This case will be filed in July, if I am not able to mitigate my damages by getting another card before then. The issue is that I owe $20,000 to Wells Fargo on a different card, and but for this rewards points issue, I would be able to roll over the balance to a new card from a different company at 0% APR. Wells Fargo will call the entire balance for the second unrelated card due and charge penalties and interest for the entire 18 month "introductory" period if it's not paid by July.

If Wells Fargo does that, the additional charges will be about $5000, which with treble damages for false advertising, will result in my seeking the jurisdictional maximum of $12,000 in small claims.

Update #4: Experian refused to update the report after a FCRA dispute. I applied for three credit cards, all of which were refused.

I obtained a copy of their advertising, which states that rewards points can be credited to the customer's bank account and that the customer has the choice of how to spend the rewards. I also have their cardholder agreement contract, which states that Wells Fargo may close an account and seize rewards points from a customer for any reason or no reason at all (using that exact language).

If the letters state that the reason for the refusal was the wrongfully reported account, I will be suing for treble damages for violation of Pennsylvania's deceptive trade practices statute. As a fallback, I will state that the contract was unconscionable because the onesided ability to seize points for no reason makes it illusory. As an additional fallback, I will request statutory damages of $1000 per incident for violations of the FCRA should the other two causes of action be found to be invalid.

I will request the money, an order removing the false reports from the credit file, and an order barring Wells Fargo from advertising the rewards program in Pennsylvania.

The letters are expected to be received in 10 business days.

@SteveSokolowski Man, why are you doing this? Banks have armies of lawyers, they know what they are doing if they wrote that into a contract. Reward programs have been around for decades and if they were somehow illegal because the bank could do whatever they want with them, they would already have faced litigation.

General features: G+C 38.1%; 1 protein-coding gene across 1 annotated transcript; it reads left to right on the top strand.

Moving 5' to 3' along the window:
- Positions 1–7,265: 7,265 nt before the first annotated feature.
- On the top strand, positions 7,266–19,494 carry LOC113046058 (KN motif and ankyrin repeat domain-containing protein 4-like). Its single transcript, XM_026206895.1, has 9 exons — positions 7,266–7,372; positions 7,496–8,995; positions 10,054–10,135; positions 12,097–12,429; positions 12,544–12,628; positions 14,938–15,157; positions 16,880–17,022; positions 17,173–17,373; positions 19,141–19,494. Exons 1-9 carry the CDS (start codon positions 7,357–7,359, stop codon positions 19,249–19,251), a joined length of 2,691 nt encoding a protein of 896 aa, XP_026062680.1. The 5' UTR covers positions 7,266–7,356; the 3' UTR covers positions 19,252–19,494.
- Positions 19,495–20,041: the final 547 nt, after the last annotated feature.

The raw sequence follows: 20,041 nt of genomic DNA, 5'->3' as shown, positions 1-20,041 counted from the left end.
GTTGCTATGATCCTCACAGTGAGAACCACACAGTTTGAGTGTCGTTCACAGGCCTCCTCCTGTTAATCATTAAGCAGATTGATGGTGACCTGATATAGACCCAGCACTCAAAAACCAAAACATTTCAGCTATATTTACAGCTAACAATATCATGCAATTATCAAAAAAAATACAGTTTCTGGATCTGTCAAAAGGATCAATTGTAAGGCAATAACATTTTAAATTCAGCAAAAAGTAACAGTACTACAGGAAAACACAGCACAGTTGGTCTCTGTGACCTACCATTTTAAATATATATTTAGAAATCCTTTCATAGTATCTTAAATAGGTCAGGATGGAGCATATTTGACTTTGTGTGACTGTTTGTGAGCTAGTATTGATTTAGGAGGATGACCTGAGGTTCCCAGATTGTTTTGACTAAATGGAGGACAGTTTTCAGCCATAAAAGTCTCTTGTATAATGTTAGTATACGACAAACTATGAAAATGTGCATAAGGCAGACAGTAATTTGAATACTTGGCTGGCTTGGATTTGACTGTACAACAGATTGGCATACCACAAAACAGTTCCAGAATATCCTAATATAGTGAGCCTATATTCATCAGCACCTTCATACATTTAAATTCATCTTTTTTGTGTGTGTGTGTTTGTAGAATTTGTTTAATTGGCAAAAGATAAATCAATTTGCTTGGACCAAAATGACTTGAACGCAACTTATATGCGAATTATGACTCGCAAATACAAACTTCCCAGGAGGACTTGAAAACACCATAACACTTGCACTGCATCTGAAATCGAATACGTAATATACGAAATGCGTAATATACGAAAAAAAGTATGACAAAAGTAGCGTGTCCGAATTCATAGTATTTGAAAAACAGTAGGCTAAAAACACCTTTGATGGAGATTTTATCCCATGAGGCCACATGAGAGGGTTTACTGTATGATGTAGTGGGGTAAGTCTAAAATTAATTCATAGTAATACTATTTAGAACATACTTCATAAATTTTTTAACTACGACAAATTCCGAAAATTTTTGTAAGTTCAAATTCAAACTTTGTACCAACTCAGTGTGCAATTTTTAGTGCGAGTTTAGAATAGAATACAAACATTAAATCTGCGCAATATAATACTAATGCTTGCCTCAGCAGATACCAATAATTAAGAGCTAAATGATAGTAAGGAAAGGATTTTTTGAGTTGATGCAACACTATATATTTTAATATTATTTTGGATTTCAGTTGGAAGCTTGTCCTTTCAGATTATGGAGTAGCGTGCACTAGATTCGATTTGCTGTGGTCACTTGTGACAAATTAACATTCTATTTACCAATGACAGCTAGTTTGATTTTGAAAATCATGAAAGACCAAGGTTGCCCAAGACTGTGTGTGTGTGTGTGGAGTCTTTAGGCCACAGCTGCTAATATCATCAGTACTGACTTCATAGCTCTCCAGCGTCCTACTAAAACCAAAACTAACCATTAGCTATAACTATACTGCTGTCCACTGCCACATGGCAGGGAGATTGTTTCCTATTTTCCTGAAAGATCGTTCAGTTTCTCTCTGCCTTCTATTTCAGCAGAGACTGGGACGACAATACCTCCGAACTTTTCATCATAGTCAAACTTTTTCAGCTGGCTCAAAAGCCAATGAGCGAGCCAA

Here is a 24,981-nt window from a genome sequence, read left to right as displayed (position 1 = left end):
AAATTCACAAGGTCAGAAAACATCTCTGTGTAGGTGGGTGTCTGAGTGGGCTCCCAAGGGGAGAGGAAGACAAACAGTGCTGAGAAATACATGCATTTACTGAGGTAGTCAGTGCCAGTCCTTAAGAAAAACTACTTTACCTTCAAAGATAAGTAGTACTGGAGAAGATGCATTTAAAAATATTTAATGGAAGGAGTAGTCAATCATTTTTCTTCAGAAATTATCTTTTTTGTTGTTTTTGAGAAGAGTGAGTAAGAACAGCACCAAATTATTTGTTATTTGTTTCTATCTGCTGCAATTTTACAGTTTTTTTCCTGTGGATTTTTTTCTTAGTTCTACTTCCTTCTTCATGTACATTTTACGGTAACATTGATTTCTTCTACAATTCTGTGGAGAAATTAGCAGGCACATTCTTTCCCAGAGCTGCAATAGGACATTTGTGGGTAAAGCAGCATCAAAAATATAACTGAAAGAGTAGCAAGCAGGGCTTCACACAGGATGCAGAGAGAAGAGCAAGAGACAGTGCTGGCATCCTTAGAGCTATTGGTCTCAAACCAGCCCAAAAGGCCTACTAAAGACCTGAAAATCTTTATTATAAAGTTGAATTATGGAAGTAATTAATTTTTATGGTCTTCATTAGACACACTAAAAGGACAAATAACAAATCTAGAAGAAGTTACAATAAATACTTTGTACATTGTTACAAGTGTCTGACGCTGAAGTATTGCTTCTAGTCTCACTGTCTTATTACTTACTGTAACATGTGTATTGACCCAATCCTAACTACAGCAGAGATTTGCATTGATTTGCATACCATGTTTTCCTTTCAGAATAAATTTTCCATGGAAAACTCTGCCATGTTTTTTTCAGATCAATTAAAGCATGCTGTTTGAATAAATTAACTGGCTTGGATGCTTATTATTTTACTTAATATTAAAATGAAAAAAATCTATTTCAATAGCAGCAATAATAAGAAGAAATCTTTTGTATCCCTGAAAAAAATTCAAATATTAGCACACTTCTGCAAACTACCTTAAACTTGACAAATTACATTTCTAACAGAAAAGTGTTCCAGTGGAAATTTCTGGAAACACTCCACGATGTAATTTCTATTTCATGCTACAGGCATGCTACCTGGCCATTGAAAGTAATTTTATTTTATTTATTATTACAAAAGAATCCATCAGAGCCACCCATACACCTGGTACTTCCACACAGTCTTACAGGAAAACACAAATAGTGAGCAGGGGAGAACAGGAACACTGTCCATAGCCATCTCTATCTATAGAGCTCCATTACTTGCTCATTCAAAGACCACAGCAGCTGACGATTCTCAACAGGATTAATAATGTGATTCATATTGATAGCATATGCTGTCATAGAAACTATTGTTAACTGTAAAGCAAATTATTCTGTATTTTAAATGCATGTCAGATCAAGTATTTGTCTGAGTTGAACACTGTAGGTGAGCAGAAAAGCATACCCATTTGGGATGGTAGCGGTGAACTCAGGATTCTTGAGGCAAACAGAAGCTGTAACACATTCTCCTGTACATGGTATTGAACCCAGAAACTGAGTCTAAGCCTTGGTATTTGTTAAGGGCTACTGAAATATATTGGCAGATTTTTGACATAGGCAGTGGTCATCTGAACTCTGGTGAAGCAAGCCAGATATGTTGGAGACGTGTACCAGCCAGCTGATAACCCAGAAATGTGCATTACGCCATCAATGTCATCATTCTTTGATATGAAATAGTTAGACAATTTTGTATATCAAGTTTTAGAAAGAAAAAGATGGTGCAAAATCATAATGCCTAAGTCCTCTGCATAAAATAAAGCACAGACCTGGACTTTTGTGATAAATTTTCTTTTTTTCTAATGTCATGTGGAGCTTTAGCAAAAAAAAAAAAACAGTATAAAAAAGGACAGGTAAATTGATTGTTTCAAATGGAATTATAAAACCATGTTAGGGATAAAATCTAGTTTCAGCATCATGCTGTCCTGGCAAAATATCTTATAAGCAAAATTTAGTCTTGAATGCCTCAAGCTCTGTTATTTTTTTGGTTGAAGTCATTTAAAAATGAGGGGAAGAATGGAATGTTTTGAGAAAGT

Just take the L and move on. There are better things to do with your time and money.

@Shump The reason is that they are going to settle. Coinbase settled and paid interest and penalties when they didn't credit me with dogecoins I sent them. Square settled in regards to a case where they froze my account for 90 days. The City of Tallahassee will settle when they made a fraudulent withdrawal from my account even though I don't live in Florida.

They can pay their lawyers hundreds of thousands of dollars if they want - I don't care. Meanwhile, I can use Claude 3 to inundate them with motions, discovery requests, and other filings. Claude 3 costs $20/month. I'll keep doing this until they get tired of it. If I lose, it's not a meritless case, so there is no counterclaim or court penalty.

My guess is that you haven't been involved in civil cases often. One of the things you learn is that the civil court system in the United States is worthless. It exists to enrich lawyers and there are laws prohibiting certain parties, like LLCs, from representing themselves.

Claude 3 and GPT-4 are the great equalizers. Corporations are mandated by the law to hire lawyers. I can go pro se all I want. Claude, particularly, can churn out 6 pages of text in response to one prompt. It's a completely asymmetric battle, and I've been holding these companies to account and getting paid thousands of dollars in settlements.

Before GPT-4, I was quoted $800,000 to sue BlockFi CEO Zac Prince. Now, I can do it for the filing fee of $200. If Wells Fargo wants to go to trial against me, they're going to have to spend a quarter million, at least.

Update #3: Wells Fargo reported the account as delinquent to Experian.

I filed a dispute with Experian. Should the dispute not be resolved, I will apply for a mortgage to flip a house, which I had been planning to do. If I am declined, that will establish damages, and I will sue Wells Fargo for the jurisdictional maximum of $12,000 in small claims court, and the question will resolve as YES.

Update #2: Wells Fargo began sending automated letters stating that the account was past due. However, I have not received any legal notices and the account has not been reported to any credit agencies, so no litigation has commenced.

This is a "before" snapshot of my credit report. The score is only 722 because of the debt incurred from the BlockFi, Genesis, and Celsius cryptocurrency scams unrelated to Wells Fargo. You can see, however, that as of October 24, there is a lifetime record of zero missed payments.

If the cashed your check it may be an accord and satisfaction

@KevinLobLaw They did indeed cash the check, which I found interesting. They then called the next Monday and said I owed them to remaining balance, despite the check stating that it was to settle the debt.

I do plan to argue that in court if they sue, or if I need to sue them for a bad credit report.

predicts NO

@SteveSokolowski You can’t sue them for a bad credit report but can probably dispute it with the reporting agencies. Good luck though. Filing fee would be about what the debt is, hence my position as NO

@KevinLobLaw The argument I would make is that they knew the debt was not valid, so they filed an incorrect report in bad faith. The problem though would be proving what the damages are.

But I can walk a mile to the court office building to file a small claims case and dare Wells Fargo to pay a lawyer $10,000 to show up and fight - particularly if I sue for a small amount. I have nothing to lose because I'm not hiring a lawyer and it's not frivolous litigation. I've done it several times before when companies have pulled stuff like this on me, and none of them ever has.

More related questions